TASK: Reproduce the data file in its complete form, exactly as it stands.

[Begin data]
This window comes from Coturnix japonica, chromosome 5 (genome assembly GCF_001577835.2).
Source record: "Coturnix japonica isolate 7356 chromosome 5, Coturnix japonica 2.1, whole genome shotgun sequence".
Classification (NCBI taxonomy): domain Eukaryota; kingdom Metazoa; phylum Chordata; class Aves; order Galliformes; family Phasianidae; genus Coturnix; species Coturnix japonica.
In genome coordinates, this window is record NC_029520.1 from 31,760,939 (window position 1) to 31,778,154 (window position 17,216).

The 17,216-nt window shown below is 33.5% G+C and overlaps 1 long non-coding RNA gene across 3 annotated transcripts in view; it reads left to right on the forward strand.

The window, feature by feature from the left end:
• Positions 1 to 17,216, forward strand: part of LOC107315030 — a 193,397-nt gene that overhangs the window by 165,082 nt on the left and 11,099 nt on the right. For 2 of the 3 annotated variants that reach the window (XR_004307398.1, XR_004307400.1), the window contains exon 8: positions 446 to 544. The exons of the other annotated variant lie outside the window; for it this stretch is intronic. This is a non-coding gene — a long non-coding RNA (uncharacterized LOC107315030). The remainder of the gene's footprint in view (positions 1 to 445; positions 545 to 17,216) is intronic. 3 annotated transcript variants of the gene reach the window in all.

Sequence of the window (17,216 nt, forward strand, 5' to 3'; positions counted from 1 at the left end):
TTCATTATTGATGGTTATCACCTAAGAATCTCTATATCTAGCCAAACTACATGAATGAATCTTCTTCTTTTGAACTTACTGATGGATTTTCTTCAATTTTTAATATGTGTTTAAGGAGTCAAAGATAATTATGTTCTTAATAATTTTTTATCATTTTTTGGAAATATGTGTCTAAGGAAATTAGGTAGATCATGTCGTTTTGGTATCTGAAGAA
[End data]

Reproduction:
This window comes from Coturnix japonica, chromosome 5 (genome assembly GCF_001577835.2).
Source record: "Coturnix japonica isolate 7356 chromosome 5, Coturnix japonica 2.1, whole genome shotgun sequence".
Classification (NCBI taxonomy): domain Eukaryota; kingdom Metazoa; phylum Chordata; class Aves; order Galliformes; family Phasianidae; genus Coturnix; species Coturnix japonica.
In genome coordinates, this window is record NC_029520.1 from 31,760,939 (window position 1) to 31,778,154 (window position 17,216).

The 17,216-nt window shown below is 33.5% G+C and overlaps 1 long non-coding RNA gene across 3 annotated transcripts in view; it reads left to right on the forward strand.

The window, feature by feature from the left end:
• Positions 1 to 17,216, forward strand: part of LOC107315030 — a 193,397-nt gene that overhangs the window by 165,082 nt on the left and 11,099 nt on the right. For 2 of the 3 annotated variants that reach the window (XR_004307398.1, XR_004307400.1), the window contains exon 8: positions 446 to 544. The exons of the other annotated variant lie outside the window; for it this stretch is intronic. This is a non-coding gene — a long non-coding RNA (uncharacterized LOC107315030). The remainder of the gene's footprint in view (positions 1 to 445; positions 545 to 17,216) is intronic. 3 annotated transcript variants of the gene reach the window in all.

Sequence of the window (17,216 nt, forward strand, 5' to 3'; positions counted from 1 at the left end):
TTCATTATTGATGGTTATCACCTAAGAATCTCTATATCTAGCCAAACTACATGAATGAATCTTCTTCTTTTGAACTTACTGATGGATTTTCTTCAATTTTTAATATGTGTTTAAGGAGTCAAAGATAATTATGTTCTTAATAATTTTTTATCATTTTTTGGAAATATGTGTCTAAGGAAATTAGGTAGATCATGTCGTTTTGGTATCTGAAGAA